When someone decides to download your app, they’re paying you (and your business) a pretty big compliment. There’s only so much real estate to be had on our mobile devices, so your presence there is no small thing. Apps are a powerful method of boosting brand awareness and loyalty – the trick is though, you have to have a clearly defined brand to begin with. Make sure the touch points of your brand are solid before you develop an app, and it will do a lot more for you in the way of helping to build your image.

  1. What’s my Budget?

Depending on who you engage to develop your app and the intricacies of its design and programming, the cost of getting it up and running can run anywhere from a few thousand dollars to a few hundred thousand. On top of that, you’ll have to decide if you’re going to charge a fee for your app or allow users to download it for free. Most business owners aren’t aware either, that app stores take a cut of your sales – typically somewhere around 30% of what you charge users to buy it. In other words, there are monetary considerations when producing an app that are important to get on top of before you begin.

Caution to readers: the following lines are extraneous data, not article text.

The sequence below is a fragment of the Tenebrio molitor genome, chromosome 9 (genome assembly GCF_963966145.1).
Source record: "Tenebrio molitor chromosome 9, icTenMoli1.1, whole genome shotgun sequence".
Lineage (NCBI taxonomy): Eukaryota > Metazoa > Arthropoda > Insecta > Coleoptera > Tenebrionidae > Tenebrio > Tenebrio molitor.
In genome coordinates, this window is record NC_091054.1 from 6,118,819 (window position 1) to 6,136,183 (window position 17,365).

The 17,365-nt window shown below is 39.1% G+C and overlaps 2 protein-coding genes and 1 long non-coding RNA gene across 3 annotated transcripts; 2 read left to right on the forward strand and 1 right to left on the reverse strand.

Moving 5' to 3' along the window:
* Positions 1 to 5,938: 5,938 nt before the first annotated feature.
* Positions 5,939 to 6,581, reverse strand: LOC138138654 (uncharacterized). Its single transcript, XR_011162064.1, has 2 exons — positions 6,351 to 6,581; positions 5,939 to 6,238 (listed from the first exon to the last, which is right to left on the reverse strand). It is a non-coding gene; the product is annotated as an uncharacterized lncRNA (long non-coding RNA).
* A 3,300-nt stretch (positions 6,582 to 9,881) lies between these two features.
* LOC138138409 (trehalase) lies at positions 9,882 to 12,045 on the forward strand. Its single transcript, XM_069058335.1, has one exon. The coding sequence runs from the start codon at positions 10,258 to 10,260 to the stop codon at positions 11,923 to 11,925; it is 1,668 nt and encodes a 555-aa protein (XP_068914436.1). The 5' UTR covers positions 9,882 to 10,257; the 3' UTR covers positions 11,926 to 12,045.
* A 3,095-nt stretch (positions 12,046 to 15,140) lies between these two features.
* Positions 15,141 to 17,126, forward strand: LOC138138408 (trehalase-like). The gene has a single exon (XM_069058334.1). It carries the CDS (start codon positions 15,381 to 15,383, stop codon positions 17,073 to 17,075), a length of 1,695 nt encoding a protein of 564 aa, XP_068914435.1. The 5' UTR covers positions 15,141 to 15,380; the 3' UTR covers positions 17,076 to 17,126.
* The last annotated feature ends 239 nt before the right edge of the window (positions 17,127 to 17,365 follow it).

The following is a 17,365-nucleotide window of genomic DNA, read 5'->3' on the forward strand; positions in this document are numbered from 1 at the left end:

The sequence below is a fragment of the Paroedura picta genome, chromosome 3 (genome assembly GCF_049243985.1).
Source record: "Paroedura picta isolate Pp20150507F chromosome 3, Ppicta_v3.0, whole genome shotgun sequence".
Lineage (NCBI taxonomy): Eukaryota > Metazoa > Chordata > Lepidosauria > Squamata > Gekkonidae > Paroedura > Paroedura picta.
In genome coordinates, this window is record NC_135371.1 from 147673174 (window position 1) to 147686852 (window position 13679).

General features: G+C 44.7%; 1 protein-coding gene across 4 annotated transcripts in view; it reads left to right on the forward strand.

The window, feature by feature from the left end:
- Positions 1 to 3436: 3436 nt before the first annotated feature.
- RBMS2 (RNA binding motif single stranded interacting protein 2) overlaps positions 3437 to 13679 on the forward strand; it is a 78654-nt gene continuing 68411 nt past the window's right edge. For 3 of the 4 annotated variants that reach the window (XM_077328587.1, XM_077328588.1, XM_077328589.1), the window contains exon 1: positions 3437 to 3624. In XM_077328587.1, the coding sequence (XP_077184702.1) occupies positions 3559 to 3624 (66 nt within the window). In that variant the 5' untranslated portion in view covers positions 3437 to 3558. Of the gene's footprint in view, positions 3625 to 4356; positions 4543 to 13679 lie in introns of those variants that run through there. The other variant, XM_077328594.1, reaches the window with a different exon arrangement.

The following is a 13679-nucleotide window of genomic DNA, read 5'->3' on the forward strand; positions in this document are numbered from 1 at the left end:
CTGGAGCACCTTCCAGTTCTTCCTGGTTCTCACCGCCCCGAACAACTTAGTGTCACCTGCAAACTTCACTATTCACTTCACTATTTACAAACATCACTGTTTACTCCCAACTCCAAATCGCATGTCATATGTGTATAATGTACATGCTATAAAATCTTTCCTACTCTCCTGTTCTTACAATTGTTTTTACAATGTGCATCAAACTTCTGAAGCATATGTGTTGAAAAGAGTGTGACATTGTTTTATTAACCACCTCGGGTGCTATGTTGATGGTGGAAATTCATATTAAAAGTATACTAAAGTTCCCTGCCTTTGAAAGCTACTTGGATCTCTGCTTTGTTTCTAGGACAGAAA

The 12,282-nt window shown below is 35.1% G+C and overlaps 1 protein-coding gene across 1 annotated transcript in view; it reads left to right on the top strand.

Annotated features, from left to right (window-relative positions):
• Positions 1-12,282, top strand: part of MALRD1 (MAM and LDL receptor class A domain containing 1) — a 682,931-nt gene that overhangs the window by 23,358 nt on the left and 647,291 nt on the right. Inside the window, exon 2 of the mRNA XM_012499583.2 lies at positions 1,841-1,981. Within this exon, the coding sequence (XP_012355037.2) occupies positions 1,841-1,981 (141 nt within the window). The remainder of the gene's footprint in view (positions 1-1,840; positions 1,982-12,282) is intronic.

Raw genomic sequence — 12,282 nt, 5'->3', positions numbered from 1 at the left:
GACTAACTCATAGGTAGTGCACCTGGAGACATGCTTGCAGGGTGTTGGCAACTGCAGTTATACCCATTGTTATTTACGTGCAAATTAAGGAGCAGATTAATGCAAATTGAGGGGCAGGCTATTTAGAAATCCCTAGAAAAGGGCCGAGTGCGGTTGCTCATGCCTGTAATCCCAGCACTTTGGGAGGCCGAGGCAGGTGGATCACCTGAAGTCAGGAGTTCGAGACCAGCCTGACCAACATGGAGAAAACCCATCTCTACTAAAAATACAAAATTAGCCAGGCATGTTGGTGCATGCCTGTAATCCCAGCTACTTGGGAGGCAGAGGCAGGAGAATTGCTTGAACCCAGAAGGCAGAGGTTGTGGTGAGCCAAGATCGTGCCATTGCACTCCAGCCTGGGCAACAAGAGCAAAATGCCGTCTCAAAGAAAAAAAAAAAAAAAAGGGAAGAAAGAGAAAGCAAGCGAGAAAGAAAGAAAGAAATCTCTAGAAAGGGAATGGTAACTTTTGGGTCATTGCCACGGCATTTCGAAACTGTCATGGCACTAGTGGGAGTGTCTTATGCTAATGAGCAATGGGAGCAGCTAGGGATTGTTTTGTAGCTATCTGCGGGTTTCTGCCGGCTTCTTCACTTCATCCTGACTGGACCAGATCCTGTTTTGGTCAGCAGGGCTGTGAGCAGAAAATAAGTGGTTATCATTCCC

Want to learn more about the possibilities and potential problems in creating a business app? Hit us up for coffee and a chat. We love talking tech.

Building your Business with Video

The popularity of video marketing is soaring, and for good reason. Thanks to mobile devices, virtually everyone has access to online content at all times, and videos have a way of grabbing attention. Research groups like Forbes, Adweek, Google, Cisco and comScore all have similar stats on video consumption and the numbers speak volumes:

  • 80% of all internet traffic will be driven by video in 2018
  • 75% of executives say they watch a business video at least once a week
  • 90% of online shoppers say that product videos help them make purchasing decisions
  • 45% of Facebook users watch more than an hour of video each week
  • Websites are 53% more likely to come up on a Google search if they have video content

If you don’t have a corporate video (or your existing one is out of date) now’s the time to start filming. But just like any other marketing endeavor, corporate videos need forethought and planning to be most effective. Before you get the camera rolling, here are a few things to consider:

  1. 1. Who’s Your Audience? No matter how great your product or service is, it’s not for everybody. Be very clear about who you’re talking to, what they want and need from you, and figure out what you need to say to appeal to them. Video is a great way to motivate people to taking the next step – investigate further or hire you for a job then and there, so be sure you’re speaking your target audience’s language. You want to make them believe that what you’re offering is something they can’t do without.